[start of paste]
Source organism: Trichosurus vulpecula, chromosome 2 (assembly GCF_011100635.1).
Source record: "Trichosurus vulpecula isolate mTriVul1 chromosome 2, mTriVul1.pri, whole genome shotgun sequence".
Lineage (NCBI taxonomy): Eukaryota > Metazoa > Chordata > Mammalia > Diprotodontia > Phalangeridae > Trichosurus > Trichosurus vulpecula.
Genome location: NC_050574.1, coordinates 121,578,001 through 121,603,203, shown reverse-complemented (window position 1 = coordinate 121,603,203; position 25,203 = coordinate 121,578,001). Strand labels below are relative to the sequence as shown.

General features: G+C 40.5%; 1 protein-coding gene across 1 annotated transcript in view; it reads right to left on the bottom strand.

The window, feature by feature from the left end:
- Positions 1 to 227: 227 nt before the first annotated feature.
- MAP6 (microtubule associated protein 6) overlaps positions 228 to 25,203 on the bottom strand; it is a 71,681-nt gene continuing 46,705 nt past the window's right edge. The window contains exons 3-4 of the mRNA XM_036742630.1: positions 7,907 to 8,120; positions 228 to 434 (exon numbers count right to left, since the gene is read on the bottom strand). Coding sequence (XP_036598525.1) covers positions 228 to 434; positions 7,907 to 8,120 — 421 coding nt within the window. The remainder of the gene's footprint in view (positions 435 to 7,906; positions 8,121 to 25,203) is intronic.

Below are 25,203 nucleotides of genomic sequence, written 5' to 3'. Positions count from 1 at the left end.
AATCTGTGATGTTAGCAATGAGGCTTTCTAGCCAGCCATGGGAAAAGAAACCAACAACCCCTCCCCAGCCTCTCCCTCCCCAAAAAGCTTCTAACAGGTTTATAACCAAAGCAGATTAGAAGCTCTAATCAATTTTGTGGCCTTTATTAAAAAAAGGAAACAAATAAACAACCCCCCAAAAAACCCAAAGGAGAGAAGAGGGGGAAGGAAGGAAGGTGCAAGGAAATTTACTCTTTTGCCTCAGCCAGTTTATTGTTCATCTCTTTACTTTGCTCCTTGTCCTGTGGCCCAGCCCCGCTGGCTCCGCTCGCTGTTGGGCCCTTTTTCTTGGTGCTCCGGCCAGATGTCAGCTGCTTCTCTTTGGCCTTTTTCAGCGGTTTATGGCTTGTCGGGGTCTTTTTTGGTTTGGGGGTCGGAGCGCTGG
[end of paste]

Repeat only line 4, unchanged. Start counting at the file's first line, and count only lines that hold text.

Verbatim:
Genome location: NC_050574.1, coordinates 121,578,001 through 121,603,203, shown reverse-complemented (window position 1 = coordinate 121,603,203; position 25,203 = coordinate 121,578,001). Strand labels below are relative to the sequence as shown.